13. Manuals don’t impress volunteers – they frustrate them! Just talked with one of our chapter volunteers who was complaining about the 85-page membership manual national provided her to give her membership chair. “Like he’s not busy enough? I’m not going to ask him to read that.” Who can argue that – I mean really who?
14. Yes, younger professionals volunteer – if you have room for them! I’ve crisscrossed the US meeting with volunteer leaders of chapters, divisions, SIGs and all types of components. Most common complaint/question – why don’t younger pros volunteer / what can we do to get younger pros, we’ve tried everything!? Well, maybe not everything if you don’t have them engaged.
15. It’s not how much you spend on recognizing me that counts. Conducting a series of focus groups with volunteer leaders, I heard loud and clear they were being asked to do more and more, and were recognized less and less. Later, a staff member approached one of the volunteers who had been in an early focus group and praised the person. The next day, that volunteer mentioned in a group that perhaps they had misspoken as they were a-glow from the thanks. You see, it’s really the personal thanks that counts!
16. Do ask, don’t tell. Need to know something about volunteers or volunteering for your association? Go to the source – the volunteer. An ASAE member is hosting an informal discussion on what demotivates chapters. The invitation was to all component (chapter) relations professionals who oversee chapter programs for national associations, not chapter volunteers. I doubt that the #1 demotivator will ever come up: the national organization.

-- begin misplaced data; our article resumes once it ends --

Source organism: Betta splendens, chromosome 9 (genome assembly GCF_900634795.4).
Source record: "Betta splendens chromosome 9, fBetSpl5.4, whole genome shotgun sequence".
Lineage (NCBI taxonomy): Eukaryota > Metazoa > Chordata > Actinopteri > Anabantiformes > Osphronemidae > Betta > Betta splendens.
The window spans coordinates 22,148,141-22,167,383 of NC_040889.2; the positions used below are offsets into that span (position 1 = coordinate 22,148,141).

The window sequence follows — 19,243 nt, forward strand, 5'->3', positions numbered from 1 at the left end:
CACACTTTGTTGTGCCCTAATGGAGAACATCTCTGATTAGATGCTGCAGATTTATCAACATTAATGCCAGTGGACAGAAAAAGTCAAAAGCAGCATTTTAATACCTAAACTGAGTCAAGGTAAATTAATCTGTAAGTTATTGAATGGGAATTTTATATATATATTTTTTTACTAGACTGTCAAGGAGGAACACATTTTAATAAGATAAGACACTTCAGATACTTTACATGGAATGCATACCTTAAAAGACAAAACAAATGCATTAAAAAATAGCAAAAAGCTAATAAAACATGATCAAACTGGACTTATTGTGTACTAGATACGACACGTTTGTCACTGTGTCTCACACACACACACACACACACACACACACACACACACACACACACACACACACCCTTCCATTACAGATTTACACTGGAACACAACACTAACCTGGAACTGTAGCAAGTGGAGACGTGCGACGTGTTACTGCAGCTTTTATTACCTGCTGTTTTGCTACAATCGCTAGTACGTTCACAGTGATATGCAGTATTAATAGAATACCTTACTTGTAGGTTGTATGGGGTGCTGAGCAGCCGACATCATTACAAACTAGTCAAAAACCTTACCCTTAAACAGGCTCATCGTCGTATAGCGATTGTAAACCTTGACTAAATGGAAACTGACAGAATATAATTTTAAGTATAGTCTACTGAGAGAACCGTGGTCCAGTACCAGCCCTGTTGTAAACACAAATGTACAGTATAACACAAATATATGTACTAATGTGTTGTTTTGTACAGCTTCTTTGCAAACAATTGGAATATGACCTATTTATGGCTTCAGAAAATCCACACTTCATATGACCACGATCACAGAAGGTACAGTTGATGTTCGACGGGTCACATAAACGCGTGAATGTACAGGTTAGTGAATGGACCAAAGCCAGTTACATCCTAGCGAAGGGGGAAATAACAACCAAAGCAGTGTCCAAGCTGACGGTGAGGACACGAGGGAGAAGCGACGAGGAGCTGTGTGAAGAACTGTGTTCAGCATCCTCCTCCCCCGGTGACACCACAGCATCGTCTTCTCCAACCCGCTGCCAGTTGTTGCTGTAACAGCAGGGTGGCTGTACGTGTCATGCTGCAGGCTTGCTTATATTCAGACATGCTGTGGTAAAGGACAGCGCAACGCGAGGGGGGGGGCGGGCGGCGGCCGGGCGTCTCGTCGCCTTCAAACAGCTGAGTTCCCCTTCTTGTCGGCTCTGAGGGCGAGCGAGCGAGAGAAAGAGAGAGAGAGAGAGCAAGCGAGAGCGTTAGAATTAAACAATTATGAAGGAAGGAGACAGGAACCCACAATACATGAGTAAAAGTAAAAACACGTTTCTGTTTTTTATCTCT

17. Volunteers do follow rules … if they can understand them. Two cases in point. A chapter board recently decided to not follow the national membership campaign because, well, the rules didn’t make sense. One directive said the membership offer was x while the other said it was y. The other national org said create your calendar using these tools only they left out something and now we’re “up the creek.” Have you read your own rules?
18. Volunteers have baggage like fear, resistance to change, blinders, and passion. Gosh, they are human! Too often we forget in that our association volunteers, and this is particularly true for chapters and components, are really just human. Full of fears – of screwing up (not on my watch), of failure, or not being good enough, of …. Wearing blinders. And very passionate about what they believe. Do you see the humans in your volunteers?
19. We ain’t free, so you better use us wisely.
20. Tell me when I’ve screwed up (privately) or when I find out the hard way, I’ll hit the road. I’m counting on you to help me be successful (and then I’ll make sure you’re successful to!) Several years ago, two of our best volunteers quit, because of a third. Reminded me of an article in ASAE’s Associations Now “Starting From Scratch: When a Long-time Volunteer Quits” (may be restricted access to document) that highlighted what can happen when the right volunteer management isn’t in practice!